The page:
The plastic on KFC Citizen Stack feels fine to me. It’s not as high quality as a MMC Feral Rex bot or FansToys Quake Wave, and it’s not quite as good as the plastic on an official Takara Masterpiece, but it’s still in the ballpark of good. It feels like a complete improvement over their earlier products. I can handle it without worrying about parts breaking, and that’s a must have for a bot this big.
And Stack is a very big bot, being one of the biggest in my collection. I’ve seen a few people complain about the price, but those people probably don’t buy a lot of third party tiny plastic giant robots, or even official Masterpiece TFs. A third party scout size robot can cost between $30 and $60 depending on the company, while Citizen Stack costs about as much as importing an official Takara MP while being even bigger than those.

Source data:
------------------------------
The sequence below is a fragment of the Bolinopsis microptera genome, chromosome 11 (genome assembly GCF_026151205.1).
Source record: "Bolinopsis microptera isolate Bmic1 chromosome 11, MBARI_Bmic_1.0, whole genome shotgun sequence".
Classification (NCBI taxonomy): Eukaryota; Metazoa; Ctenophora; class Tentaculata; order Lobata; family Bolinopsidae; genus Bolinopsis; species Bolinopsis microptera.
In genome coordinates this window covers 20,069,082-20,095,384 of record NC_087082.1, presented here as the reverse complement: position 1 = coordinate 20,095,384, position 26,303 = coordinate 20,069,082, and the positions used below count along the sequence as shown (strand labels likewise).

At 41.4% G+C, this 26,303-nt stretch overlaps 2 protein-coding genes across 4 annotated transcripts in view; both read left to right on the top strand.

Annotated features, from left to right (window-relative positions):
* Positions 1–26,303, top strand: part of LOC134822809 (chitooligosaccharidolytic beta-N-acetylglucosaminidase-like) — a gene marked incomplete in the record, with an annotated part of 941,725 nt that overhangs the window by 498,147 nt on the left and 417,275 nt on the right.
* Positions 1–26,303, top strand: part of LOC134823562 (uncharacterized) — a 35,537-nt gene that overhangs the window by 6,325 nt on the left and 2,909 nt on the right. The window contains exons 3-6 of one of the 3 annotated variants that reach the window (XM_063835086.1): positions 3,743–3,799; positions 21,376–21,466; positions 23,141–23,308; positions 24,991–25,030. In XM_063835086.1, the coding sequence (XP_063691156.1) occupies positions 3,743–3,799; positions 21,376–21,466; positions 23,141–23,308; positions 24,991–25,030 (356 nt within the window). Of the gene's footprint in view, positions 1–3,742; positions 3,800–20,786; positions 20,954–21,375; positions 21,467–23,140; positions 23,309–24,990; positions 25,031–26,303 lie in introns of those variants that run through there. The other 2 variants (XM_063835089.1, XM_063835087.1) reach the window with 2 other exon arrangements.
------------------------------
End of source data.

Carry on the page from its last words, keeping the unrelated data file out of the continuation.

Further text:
But what about Takara MP Ultra Magnus?
There are a lot of different factors to consider for that. Takara has been making some very cool MPs, so it’s most likely going to look good. Whether it will look better is entirely different, and that’s up to personal preference. It’s also supposed to be a smaller bot with armor bits forming Ultra Magnus, which bothers some people and brings up a few design issues that Takara has to get around. Until the official one comes out, it will be hard to say which one is better, but what we can say now is whether KFC Citizen Stack is good for what it is.
And for me, the answer to that is another YES!
I have a few more posts coming involving Citizen Stack, including some direct comparisons with MP Optimus Prime and some action pose posts. Check back for those later on here on MattBooker.info.
So, dear readers, what do you think about KFC Citizen Stack? Did you fill out the requisite forms and submit a request to your commanding officer before reading this review, as per standard Autobot regulations?
Leave a comment and let me know! And don’t forget, you can share this post with your favorite social network using the links below.